Archive for April, 2013

On love and equality

Tonight I saw Tegan and Sara perform live for the second time in my life. The first time I saw them was in 2010, when I was crazy-obsessed with them (see posts here and here and here *face palm*). Three years later, I can honestly say the obsession has died down a little and has instead evolved into a strong appreciation and admiration for these out lesbian identical twins.

I was pretty deep in the closet back in 2009 when I first started listening to Tegan and Sara. I had been struggling to come to terms with my sexuality, especially with what it meant in relation to my conservative, religious upbringing. At the time, there was no one I trusted enough to talk about it with, no one who I thought would understand and who wouldn’t condemn me and see me as a freak. When I realised, whilst listening to the album The Con, that the sentiments of love and heartache that these women were singing about were directed at other women, I suddenly felt like I was not alone. I slowly began to realise that it was ok, there wasn’t anything wrong with me, I didn’t have to be afraid or ashamed about how I felt or who I was.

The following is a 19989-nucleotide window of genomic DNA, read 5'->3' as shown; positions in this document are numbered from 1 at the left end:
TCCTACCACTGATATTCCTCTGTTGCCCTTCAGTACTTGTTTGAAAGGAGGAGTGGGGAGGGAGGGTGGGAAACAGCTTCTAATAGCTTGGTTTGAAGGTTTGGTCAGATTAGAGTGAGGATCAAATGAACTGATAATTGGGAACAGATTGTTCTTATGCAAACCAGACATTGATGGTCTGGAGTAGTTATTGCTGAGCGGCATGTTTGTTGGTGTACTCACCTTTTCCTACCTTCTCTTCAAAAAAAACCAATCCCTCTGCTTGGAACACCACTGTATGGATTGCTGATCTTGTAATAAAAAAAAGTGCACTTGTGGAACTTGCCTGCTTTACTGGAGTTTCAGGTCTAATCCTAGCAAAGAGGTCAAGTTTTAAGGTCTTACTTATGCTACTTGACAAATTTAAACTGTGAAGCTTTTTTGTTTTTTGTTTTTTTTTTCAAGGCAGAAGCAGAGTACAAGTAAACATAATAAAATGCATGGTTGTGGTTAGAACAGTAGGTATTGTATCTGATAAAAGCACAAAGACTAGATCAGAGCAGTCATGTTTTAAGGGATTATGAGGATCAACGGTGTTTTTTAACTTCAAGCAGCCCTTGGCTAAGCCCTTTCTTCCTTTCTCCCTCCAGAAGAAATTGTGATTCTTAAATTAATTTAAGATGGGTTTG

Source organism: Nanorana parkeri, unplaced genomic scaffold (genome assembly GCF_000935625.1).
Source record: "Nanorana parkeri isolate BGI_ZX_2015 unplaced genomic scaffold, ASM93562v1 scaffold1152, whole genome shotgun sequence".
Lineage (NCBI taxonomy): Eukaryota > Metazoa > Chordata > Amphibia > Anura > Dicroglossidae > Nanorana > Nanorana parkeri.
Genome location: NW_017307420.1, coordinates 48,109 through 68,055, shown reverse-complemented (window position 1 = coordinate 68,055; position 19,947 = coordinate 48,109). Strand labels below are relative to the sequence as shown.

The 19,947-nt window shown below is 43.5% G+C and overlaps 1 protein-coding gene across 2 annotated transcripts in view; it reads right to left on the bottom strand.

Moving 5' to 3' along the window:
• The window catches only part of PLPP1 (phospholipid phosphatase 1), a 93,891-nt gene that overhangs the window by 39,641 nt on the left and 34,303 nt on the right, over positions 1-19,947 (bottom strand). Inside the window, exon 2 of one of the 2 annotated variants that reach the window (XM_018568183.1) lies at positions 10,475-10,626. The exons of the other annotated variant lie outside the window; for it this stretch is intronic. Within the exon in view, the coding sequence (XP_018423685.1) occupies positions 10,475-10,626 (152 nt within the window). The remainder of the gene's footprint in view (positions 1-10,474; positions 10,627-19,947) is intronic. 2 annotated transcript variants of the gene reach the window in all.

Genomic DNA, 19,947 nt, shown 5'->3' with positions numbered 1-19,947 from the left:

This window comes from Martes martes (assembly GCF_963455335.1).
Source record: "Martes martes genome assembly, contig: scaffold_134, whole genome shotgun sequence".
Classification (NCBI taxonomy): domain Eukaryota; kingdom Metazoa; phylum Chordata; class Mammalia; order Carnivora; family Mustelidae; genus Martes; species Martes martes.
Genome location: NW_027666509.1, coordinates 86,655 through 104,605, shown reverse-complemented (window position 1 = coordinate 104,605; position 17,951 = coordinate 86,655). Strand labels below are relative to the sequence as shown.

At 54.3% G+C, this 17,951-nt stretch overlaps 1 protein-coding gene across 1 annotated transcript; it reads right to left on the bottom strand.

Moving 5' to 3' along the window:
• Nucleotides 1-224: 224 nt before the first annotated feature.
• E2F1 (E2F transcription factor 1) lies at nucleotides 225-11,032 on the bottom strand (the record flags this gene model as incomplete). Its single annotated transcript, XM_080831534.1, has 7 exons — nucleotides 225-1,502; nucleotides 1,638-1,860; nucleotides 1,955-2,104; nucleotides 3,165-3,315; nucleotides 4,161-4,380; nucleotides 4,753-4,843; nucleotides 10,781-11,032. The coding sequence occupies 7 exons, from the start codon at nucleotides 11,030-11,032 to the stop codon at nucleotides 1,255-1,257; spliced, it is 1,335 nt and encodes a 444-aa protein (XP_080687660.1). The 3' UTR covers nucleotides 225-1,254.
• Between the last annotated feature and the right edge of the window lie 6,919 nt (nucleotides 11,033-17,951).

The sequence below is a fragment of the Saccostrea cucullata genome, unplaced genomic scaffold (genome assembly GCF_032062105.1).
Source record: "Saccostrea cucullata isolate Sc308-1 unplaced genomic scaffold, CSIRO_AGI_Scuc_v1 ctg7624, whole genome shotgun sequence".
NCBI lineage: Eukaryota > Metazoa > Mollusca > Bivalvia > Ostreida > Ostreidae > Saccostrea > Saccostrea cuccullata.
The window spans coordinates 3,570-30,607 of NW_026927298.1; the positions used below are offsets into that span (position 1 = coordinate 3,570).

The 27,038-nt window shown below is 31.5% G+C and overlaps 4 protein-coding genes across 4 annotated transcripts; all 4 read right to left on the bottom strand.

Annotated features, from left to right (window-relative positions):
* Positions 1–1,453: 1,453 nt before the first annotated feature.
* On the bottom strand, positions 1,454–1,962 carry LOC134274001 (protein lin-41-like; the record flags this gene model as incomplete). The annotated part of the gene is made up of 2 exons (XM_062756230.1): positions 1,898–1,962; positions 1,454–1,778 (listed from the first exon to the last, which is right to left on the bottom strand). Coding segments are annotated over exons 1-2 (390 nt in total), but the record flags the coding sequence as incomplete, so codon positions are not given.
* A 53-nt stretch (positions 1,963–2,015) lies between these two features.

Four years later..

As I sit in my chair at the Sydney Opera House, watching the heartache on Sara’s face and listening to the struggle in her voice as she sings the lyrics of Now I’m All Messed Up, especially the part when she yells “go” to this person she is in a relationship with in the song when it is clear that what she really wants to say is “please stay”, I am struck by the knowledge that although our hearts may beat for the same-sex, our love is just like any other’s. We feel the same excitement and exhilaration of that first kiss, the same joy and ecstasy of falling in love, and the same pain and utter desolation of having our hearts broken. For any person who has ever been in a heterosexual relationship, we have felt that same love.

Having said that, Australia is still one of the places in the world that has not legalised same-sex marriage. Some people may ask why marriage equality is such a big deal. Why can’t we just be content to do what we want in our own homes? Why is it so important for our marriages to be treated in the same way that heterosexual couples’ marriages are treated? The reason is that the government’s stance on marriage equality says a lot about its, and our society’s, attitude towards gay people, as well as having real-life, practical repercussions on our lives. I hope that in time, these attitudes will slowly start to change and that people will start to realise that no matter what your sexuality, we all live and breathe that same love, as miraculous and heartbreaking as it is.